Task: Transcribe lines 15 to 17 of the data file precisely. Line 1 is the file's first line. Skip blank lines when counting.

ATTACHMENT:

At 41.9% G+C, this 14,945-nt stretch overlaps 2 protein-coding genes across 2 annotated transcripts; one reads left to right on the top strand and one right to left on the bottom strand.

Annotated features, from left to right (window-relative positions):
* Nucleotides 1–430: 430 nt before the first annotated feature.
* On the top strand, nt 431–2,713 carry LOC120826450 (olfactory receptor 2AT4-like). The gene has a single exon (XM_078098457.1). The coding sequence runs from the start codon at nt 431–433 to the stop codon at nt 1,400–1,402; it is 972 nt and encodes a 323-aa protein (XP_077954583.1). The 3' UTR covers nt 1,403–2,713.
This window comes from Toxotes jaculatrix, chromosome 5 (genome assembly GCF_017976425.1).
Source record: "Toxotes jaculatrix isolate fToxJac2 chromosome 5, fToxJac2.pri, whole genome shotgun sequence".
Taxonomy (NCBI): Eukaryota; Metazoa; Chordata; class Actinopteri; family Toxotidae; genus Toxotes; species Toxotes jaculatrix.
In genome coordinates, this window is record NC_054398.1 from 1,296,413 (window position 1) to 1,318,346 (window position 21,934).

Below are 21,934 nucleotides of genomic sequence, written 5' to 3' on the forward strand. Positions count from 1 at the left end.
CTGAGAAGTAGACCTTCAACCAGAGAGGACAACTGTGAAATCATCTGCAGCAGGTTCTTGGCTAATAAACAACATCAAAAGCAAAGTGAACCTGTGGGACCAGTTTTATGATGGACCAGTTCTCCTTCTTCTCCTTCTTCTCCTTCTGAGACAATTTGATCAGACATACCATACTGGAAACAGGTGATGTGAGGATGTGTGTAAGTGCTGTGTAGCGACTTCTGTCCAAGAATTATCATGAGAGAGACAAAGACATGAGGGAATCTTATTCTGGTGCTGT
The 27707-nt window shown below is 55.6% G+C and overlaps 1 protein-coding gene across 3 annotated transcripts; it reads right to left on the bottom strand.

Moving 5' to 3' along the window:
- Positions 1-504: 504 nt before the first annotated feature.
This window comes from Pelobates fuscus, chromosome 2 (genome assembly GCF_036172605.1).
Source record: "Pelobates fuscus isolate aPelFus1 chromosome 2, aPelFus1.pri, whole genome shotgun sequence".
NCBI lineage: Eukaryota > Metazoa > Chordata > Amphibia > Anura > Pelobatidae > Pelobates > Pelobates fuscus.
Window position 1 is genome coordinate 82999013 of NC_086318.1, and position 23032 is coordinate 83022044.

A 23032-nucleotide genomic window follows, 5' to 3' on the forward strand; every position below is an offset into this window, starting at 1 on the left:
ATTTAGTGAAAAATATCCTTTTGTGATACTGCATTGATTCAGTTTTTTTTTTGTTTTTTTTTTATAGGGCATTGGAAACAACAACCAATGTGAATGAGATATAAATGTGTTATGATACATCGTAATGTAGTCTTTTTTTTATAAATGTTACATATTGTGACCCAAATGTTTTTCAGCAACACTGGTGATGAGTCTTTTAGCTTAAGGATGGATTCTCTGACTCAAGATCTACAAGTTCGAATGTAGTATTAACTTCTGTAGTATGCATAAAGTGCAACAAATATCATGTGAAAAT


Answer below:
Source record: "Pelobates fuscus isolate aPelFus1 chromosome 2, aPelFus1.pri, whole genome shotgun sequence".
NCBI lineage: Eukaryota > Metazoa > Chordata > Amphibia > Anura > Pelobatidae > Pelobates > Pelobates fuscus.
Window position 1 is genome coordinate 82999013 of NC_086318.1, and position 23032 is coordinate 83022044.